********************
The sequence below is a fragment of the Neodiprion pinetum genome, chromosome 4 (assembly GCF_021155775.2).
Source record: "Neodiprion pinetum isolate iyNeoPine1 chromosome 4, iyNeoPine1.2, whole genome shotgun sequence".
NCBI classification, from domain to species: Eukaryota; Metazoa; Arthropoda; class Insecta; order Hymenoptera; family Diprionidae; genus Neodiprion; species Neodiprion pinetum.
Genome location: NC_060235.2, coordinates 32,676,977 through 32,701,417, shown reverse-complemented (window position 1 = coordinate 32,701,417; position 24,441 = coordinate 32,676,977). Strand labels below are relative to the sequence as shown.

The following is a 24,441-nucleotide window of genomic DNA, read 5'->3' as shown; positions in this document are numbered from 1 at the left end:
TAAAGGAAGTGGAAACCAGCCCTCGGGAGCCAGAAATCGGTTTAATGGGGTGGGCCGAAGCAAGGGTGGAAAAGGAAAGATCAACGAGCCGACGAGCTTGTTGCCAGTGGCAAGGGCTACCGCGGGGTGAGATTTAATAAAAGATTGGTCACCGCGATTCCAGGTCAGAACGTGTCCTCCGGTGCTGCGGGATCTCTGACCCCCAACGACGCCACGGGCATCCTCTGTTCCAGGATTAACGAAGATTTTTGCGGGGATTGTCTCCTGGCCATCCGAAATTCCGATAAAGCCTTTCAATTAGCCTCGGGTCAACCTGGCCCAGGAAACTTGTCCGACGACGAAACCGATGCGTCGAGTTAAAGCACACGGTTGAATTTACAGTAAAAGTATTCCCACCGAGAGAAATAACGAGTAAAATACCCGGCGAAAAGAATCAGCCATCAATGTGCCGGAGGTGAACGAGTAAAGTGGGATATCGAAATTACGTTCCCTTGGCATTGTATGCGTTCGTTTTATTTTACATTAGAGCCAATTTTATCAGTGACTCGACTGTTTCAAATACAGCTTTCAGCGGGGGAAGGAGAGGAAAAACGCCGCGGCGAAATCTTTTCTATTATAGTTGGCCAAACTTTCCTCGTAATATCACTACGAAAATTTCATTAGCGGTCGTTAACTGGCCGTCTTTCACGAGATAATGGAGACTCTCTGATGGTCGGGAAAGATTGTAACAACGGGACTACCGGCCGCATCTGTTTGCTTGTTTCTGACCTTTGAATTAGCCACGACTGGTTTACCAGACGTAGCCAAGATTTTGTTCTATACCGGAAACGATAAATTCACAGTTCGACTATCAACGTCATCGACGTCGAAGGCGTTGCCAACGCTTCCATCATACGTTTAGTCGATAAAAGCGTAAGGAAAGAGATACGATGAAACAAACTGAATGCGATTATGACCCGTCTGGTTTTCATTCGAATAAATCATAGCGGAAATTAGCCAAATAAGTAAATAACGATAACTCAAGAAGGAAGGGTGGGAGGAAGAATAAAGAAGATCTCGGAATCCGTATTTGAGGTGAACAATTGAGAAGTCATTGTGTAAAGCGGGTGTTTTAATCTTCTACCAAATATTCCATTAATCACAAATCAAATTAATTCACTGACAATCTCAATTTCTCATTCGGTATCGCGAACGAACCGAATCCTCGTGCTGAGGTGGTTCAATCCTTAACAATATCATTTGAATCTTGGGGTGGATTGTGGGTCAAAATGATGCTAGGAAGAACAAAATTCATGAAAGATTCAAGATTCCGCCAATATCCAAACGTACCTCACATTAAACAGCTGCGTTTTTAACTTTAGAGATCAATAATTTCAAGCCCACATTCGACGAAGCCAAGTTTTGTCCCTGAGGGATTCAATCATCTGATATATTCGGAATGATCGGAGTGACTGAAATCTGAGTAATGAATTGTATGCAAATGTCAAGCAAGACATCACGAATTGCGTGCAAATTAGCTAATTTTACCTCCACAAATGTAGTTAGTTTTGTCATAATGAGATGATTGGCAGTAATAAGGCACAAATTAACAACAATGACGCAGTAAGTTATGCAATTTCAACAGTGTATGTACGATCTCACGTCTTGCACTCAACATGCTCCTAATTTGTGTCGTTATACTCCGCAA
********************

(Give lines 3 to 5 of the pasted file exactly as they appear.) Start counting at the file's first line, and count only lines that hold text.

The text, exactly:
NCBI classification, from domain to species: Eukaryota; Metazoa; Arthropoda; class Insecta; order Hymenoptera; family Diprionidae; genus Neodiprion; species Neodiprion pinetum.
Genome location: NC_060235.2, coordinates 32,676,977 through 32,701,417, shown reverse-complemented (window position 1 = coordinate 32,701,417; position 24,441 = coordinate 32,676,977). Strand labels below are relative to the sequence as shown.

The following is a 24,441-nucleotide window of genomic DNA, read 5'->3' as shown; positions in this document are numbered from 1 at the left end: